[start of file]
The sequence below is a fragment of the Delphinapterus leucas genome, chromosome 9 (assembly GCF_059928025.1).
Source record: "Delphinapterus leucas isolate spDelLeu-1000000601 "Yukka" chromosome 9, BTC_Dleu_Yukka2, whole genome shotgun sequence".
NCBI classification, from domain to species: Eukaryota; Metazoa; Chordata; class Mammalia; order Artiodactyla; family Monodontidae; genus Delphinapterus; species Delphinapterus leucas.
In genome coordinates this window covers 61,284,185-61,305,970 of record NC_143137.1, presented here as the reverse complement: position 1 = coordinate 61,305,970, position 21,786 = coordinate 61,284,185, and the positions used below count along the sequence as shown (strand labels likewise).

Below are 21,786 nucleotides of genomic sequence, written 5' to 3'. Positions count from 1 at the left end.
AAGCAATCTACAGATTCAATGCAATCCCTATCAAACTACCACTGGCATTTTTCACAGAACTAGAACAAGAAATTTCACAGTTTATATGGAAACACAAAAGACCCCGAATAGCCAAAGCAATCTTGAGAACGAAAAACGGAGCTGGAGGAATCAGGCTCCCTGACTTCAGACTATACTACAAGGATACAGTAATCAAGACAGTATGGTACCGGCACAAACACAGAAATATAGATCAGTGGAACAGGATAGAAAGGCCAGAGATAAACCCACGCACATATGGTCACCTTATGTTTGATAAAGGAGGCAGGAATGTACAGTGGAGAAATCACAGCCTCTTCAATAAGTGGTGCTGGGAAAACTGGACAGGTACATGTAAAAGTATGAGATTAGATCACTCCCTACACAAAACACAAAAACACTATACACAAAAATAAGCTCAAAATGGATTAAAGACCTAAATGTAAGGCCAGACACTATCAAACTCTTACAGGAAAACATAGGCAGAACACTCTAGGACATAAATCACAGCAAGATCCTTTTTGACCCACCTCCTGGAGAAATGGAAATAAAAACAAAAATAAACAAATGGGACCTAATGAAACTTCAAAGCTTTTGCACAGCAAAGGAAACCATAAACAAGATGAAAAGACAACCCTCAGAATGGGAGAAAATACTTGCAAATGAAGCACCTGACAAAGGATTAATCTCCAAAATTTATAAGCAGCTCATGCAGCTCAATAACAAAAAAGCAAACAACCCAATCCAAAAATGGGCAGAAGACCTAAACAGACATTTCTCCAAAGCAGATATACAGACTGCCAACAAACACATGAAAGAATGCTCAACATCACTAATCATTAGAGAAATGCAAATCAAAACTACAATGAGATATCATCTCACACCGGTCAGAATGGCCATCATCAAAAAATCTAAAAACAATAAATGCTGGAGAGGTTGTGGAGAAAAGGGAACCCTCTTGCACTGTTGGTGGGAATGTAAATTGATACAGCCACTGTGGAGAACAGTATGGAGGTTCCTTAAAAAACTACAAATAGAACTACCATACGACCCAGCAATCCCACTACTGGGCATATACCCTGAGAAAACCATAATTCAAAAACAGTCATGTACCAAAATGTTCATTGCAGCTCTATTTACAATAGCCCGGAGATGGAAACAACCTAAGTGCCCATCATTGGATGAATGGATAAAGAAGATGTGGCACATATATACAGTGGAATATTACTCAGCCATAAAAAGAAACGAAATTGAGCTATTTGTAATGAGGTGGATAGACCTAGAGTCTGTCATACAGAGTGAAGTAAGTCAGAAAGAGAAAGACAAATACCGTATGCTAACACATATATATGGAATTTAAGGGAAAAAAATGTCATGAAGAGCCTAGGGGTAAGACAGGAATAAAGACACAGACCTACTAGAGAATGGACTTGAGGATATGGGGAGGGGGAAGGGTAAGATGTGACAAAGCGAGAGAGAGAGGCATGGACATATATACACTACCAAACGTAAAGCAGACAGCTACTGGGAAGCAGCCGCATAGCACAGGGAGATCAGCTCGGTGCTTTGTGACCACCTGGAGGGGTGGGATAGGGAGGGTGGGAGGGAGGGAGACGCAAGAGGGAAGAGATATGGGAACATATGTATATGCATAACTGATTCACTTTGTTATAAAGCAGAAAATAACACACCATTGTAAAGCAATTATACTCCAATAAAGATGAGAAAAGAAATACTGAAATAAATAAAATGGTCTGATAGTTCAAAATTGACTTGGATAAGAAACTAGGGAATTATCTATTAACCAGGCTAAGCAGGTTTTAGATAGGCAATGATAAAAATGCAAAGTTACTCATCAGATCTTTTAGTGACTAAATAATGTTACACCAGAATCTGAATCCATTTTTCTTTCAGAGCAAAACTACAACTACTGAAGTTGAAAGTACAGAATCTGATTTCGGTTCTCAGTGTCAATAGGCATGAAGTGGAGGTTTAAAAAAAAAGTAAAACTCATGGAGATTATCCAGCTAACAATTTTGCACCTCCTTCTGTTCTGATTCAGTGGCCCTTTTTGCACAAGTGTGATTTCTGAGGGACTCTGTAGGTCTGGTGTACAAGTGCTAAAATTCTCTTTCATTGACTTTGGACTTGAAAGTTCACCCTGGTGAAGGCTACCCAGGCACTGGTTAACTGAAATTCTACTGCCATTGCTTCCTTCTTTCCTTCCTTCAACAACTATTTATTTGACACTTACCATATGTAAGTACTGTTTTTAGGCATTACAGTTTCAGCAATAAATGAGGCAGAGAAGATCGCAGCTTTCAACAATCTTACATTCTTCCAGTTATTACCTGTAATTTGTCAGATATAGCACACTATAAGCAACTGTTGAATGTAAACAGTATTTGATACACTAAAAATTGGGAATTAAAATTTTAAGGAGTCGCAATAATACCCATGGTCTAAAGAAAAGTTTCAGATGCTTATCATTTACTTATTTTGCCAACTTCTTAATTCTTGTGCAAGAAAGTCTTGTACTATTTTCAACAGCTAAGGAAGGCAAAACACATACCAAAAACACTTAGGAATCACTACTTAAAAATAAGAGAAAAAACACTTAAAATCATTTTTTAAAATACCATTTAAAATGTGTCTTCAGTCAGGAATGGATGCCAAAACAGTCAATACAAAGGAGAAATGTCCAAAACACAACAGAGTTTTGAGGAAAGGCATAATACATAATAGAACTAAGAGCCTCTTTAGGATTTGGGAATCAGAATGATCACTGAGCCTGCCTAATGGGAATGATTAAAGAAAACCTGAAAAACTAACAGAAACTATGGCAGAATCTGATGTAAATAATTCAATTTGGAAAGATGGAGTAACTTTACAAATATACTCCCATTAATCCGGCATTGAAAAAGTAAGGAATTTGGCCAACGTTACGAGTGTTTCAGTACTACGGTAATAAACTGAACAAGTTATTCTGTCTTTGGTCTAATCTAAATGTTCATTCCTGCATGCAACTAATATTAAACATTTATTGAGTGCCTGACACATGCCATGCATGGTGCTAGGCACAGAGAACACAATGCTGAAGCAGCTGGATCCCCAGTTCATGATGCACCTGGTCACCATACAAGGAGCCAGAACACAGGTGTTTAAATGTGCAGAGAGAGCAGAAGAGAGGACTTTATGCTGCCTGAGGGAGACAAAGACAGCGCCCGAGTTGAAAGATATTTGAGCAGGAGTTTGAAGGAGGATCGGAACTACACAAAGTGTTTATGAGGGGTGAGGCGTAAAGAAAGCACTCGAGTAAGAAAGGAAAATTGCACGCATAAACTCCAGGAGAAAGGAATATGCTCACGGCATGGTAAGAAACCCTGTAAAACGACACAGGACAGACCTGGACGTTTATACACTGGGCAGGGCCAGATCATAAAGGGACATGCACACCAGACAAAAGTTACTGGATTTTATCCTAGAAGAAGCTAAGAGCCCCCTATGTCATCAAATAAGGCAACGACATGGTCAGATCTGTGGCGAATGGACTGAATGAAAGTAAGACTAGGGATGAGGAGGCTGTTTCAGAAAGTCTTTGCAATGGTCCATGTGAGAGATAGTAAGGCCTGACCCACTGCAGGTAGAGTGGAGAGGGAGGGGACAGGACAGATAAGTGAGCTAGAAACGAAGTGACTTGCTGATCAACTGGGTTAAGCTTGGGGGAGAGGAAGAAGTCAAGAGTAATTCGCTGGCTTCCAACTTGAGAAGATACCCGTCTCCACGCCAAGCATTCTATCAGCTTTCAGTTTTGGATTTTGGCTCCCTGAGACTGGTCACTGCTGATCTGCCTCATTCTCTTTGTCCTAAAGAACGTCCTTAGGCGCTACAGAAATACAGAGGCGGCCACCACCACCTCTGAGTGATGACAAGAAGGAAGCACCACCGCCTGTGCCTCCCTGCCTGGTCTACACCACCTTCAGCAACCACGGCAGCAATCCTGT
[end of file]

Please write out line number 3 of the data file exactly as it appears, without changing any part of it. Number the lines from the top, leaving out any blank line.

NCBI classification, from domain to species: Eukaryota; Metazoa; Chordata; class Mammalia; order Artiodactyla; family Monodontidae; genus Delphinapterus; species Delphinapterus leucas.